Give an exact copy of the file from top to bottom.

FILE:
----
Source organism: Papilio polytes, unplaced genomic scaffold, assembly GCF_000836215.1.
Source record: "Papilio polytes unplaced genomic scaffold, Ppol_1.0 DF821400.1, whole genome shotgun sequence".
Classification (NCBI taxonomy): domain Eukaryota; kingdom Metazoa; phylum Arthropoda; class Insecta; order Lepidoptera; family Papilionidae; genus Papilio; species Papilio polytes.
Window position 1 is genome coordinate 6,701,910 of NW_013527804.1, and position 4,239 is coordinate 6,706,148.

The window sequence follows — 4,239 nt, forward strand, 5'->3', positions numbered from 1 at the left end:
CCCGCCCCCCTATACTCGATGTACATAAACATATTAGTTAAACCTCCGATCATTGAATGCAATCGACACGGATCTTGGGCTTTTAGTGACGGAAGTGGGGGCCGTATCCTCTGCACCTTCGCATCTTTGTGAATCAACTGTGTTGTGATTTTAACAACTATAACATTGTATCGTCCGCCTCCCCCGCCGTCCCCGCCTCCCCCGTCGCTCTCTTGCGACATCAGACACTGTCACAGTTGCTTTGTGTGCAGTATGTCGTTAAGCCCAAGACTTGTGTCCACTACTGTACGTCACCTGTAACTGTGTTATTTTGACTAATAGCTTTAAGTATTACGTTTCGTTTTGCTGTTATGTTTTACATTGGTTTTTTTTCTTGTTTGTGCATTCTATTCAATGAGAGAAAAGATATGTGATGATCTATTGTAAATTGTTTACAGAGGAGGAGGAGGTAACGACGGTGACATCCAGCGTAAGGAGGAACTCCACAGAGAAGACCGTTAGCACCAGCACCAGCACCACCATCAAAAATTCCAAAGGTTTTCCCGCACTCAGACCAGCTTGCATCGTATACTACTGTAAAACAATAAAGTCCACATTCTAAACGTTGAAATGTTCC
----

Source organism: Papilio polytes, unplaced genomic scaffold, assembly GCF_000836215.1.
Source record: "Papilio polytes unplaced genomic scaffold, Ppol_1.0 DF821400.1, whole genome shotgun sequence".
Classification (NCBI taxonomy): domain Eukaryota; kingdom Metazoa; phylum Arthropoda; class Insecta; order Lepidoptera; family Papilionidae; genus Papilio; species Papilio polytes.
Window position 1 is genome coordinate 6,701,910 of NW_013527804.1, and position 4,239 is coordinate 6,706,148.

The window sequence follows — 4,239 nt, forward strand, 5'->3', positions numbered from 1 at the left end:
CCCGCCCCCCTATACTCGATGTACATAAACATATTAGTTAAACCTCCGATCATTGAATGCAATCGACACGGATCTTGGGCTTTTAGTGACGGAAGTGGGGGCCGTATCCTCTGCACCTTCGCATCTTTGTGAATCAACTGTGTTGTGATTTTAACAACTATAACATTGTATCGTCCGCCTCCCCCGCCGTCCCCGCCTCCCCCGTCGCTCTCTTGCGACATCAGACACTGTCACAGTTGCTTTGTGTGCAGTATGTCGTTAAGCCCAAGACTTGTGTCCACTACTGTACGTCACCTGTAACTGTGTTATTTTGACTAATAGCTTTAAGTATTACGTTTCGTTTTGCTGTTATGTTTTACATTGGTTTTTTTTCTTGTTTGTGCATTCTATTCAATGAGAGAAAAGATATGTGATGATCTATTGTAAATTGTTTACAGAGGAGGAGGAGGTAACGACGGTGACATCCAGCGTAAGGAGGAACTCCACAGAGAAGACCGTTAGCACCAGCACCAGCACCACCATCAAAAATTCCAAAGGTTTTCCCGCACTCAGACCAGCTTGCATCGTATACTACTGTAAAACAATAAAGTCCACATTCTAAACGTTGAAATGTTCC